Few fans would deny that Beatrix Leahman is marvellous as the eccentric Professor Rutherford. It takes real talent not to make an eccentric scientist into a cliched caricature. Rutherford has real chemistry with the Doctor and she is one of the great unused companions.

Susan Engel seems a little uneasy in her role as Vivien Fay and ends up overplaying it a little at times. She is rather obviously a villain when she first appears, though she is very elegant and I think even classier than the Countess Scarlioni in City of Death. When she sheds her human disguise and reveals herself as Cessair of Diplos, she looks fantastic, with her shiny green skin and Jewish-style kerchief.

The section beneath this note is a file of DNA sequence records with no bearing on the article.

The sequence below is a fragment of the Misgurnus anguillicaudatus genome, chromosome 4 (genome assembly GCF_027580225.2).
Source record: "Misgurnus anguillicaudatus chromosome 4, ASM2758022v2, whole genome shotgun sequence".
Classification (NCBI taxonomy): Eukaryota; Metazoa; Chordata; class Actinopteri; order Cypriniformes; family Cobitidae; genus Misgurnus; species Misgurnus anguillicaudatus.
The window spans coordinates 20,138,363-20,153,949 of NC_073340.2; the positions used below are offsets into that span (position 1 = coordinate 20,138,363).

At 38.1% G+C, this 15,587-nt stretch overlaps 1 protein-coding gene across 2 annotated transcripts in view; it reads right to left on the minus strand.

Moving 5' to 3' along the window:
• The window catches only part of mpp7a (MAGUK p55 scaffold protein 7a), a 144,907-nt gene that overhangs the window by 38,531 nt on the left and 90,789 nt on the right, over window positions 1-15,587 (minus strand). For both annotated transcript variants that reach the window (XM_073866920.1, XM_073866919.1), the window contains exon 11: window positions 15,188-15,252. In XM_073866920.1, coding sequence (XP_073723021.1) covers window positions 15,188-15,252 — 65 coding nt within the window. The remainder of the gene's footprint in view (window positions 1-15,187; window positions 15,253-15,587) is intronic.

As mentioned above, it is commonly complained that as a villain, Cessair of Diplos lacks a motivation. While this does seem to be a plot failing, it does make her more interesting as a character. She shows no interest in ruling the world and apart from the mystical warning at the beginning of the first episode, there is no evidence that she is an agent of the Black Guardian. Significantly, we learn that she has never demanded human sacrifice prior to the Doctor's arrival. Her malevolence towards the Doctor seems to be motivated by the desire to protect herself, rather than out of cruelty. Cessair also does not seem to have lived a life of luxury and extravagance as the Jaggoroth does in City of Death. She appears to live a life of very modest rustic spinsterhood, even if her clothes are rather fashionable. When I read the Target novelisation at the age of ten, I was shocked to learn that an alien being would be a Brown Owl! The thought of an alien villain leading a group of Brownies just seems so surreal. There is no indication that any children have been molested, so her being a Brown Owl seems to indicate a caring and gentle nature. It is therefore hard not to identify with Rutherford's sympathy for Vivien in the end.